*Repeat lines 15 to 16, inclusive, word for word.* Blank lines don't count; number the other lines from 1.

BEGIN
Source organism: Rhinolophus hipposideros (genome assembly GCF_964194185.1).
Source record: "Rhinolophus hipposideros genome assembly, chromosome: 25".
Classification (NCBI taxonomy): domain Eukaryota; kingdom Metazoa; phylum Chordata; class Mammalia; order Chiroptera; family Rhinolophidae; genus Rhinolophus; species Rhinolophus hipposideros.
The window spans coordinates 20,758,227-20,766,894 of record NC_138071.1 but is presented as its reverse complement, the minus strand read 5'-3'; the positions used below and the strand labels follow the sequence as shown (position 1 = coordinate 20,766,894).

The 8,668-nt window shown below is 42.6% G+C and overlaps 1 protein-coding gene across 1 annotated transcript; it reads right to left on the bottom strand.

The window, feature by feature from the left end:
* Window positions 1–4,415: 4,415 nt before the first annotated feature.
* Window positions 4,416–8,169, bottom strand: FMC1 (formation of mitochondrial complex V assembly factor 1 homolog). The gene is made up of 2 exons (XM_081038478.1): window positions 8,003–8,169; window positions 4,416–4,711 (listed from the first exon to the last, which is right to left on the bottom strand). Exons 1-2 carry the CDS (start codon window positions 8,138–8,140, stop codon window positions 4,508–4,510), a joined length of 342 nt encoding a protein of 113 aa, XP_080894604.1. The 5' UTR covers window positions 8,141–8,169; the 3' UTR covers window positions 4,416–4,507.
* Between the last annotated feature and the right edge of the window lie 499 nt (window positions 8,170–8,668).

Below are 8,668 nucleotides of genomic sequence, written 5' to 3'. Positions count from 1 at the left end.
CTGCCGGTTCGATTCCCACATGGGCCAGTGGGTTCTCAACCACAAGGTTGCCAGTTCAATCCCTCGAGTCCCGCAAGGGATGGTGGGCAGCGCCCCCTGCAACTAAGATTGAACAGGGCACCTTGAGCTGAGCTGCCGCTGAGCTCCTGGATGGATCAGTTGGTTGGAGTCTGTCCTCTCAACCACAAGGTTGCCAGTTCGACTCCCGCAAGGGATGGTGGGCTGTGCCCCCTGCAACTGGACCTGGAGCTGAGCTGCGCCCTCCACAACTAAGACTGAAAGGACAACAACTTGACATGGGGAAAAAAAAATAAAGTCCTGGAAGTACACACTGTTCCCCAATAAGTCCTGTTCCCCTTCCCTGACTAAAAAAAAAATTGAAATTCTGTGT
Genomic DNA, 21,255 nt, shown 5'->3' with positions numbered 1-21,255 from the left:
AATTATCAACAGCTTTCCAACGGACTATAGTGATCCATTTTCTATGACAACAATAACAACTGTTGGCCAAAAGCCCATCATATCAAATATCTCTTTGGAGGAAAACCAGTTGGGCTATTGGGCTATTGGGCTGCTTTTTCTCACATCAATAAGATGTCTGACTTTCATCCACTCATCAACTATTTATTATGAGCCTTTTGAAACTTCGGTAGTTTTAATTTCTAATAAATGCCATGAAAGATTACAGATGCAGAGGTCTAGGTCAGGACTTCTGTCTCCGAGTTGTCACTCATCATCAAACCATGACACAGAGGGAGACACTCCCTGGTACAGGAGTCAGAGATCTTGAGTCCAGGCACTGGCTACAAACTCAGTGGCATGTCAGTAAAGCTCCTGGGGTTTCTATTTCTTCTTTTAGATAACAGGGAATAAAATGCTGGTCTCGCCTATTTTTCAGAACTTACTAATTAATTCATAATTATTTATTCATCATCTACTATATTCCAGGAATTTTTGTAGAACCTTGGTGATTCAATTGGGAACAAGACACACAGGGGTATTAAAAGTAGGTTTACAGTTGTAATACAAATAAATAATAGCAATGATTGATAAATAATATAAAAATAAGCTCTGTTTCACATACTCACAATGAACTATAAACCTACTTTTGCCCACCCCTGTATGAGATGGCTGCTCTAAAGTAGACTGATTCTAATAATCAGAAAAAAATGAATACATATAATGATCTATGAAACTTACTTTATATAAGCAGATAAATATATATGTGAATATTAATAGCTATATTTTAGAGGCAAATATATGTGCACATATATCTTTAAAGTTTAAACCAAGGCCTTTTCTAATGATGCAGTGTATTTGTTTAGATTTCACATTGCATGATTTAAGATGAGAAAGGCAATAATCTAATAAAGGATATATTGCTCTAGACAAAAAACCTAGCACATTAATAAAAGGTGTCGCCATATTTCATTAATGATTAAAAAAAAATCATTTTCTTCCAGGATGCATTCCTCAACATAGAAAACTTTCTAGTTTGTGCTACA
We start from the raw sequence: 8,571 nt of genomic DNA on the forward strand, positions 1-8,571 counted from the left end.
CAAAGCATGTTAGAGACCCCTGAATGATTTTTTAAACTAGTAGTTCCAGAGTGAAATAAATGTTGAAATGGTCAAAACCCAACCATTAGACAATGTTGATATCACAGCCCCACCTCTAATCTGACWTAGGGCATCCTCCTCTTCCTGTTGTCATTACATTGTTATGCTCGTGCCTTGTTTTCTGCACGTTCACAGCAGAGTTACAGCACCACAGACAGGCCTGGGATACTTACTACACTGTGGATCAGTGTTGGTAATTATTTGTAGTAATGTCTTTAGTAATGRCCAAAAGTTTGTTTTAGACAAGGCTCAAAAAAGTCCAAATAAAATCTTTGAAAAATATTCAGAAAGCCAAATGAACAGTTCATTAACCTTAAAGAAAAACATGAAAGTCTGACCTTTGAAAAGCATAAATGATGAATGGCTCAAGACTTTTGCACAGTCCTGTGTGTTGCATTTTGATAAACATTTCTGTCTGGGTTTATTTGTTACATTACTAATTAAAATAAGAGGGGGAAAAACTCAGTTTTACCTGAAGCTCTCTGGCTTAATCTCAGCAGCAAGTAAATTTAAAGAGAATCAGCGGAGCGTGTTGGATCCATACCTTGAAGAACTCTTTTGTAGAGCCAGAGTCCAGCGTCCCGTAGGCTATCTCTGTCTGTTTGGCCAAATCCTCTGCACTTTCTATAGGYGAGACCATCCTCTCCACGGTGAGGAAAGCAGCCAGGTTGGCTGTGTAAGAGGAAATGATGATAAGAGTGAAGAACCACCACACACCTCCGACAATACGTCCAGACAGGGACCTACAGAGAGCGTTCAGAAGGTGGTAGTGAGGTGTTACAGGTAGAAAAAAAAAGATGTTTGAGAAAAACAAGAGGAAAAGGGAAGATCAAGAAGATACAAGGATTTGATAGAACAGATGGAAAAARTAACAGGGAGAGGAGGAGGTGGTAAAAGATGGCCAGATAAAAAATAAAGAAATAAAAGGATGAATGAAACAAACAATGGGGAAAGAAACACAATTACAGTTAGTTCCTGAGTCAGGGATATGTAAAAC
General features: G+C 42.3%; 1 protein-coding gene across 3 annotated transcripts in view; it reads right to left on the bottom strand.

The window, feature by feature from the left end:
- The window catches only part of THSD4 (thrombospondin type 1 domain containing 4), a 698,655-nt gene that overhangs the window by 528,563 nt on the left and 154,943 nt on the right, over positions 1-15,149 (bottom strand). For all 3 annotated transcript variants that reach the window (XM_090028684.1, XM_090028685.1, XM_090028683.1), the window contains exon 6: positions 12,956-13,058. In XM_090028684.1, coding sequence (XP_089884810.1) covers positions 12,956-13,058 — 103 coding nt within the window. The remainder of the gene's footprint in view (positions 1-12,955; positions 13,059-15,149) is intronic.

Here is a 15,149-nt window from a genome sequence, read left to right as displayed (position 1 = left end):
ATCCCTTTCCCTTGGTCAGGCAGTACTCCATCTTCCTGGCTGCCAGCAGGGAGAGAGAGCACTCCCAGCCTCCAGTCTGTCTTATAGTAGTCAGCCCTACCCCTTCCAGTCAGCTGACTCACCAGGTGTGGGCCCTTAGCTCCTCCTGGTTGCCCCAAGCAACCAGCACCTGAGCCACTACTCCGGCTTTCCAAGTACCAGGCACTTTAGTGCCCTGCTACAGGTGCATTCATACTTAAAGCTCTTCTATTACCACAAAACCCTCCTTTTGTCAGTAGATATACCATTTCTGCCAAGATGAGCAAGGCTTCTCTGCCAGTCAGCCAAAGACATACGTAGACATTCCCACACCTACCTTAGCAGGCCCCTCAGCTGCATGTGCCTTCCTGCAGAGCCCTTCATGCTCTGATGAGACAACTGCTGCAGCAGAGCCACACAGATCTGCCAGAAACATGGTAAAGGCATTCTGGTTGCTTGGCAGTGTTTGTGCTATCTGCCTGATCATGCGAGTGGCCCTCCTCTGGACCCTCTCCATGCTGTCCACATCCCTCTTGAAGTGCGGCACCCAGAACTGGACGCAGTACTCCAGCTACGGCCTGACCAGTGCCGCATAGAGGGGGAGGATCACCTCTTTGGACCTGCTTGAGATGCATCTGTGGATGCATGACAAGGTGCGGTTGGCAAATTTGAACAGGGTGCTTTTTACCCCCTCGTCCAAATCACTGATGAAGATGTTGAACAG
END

CAAAGCATGTTAGAGACCCCTGAATGATTTTTTAAACTAGTAGTTCCAGAGTGAAATAAATGTTGAAATGGTCAAAACCCAACCATTAGACAATGTTGATATCACAGCCCCACCTCTAATCTGACWTAGGGCATCCTCCTCTTCCTGTTGTCATTACATTGTTATGCTCGTGCCTTGTTTTCTGCACGTTCACAGCAGAGTTACAGCACCACAGACAGGCCTGGGATACTTACTACACTGTGGATCAGTGTTGGTAATTATTTGTAGTAATGTCTTTAGTAATGRCCAAAAGTTTGTTTTAGACAAGGCTCAAAAAAGTCCAAATAAAATCTTTGAAAAATATTCAGAAAGCCAAATGAACAGTTCATTAACCTTAAAGAAAAACATGAAAGTCTGACCTTTGAAAAGCATAAATGATGAATGGCTCAAGACTTTTGCACAGTCCTGTGTGTTGCATTTTGATAAACATTTCTGTCTGGGTTTATTTGTTACATTACTAATTAAAATAAGAGGGGGAAAAACTCAGTTTTACCTGAAGCTCTCTGGCTTAATCTCAGCAGCAAGTAAATTTAAAGAGAATCAGCGGAGCGTGTTGGATCCATACCTTGAAGAACTCTTTTGTAGAGCCAGAGTCCAGCGTCCCGTAGGCTATCTCTGTCTGTTTGGCCAAATCCTCTGCACTTTCTATAGGYGAGACCATCCTCTCCACGGTGAGGAAAGCAGCCAGGTTGGCTGTGTAAGAGGAAATGATGATAAGAGTGAAGAACCACCACACACCTCCGACAATACGTCCAGACAGGGACCTACAGAGAGCGTTCAGAAGGTGGTAGTGAGGTGTTACAGGTAGAAAAAAAAAGATGTTTGAGAAAAACAAGAGGAAAAGGGAAGATCAAGAAGATACAAGGATTTGATAGAACAGATGGAAAAARTAACAGGGAGAGGAGGAGGTGGTAAAAGATGGCCAGATAAAAAATAAAGAAATAAAAGGATGAATGAAACAAACAATGGGGAAAGAAACACAATTACAGTTAGTTCCTGAGTCAGGGATATGTAAAAC
General features: G+C 42.3%; 1 protein-coding gene across 3 annotated transcripts in view; it reads right to left on the bottom strand.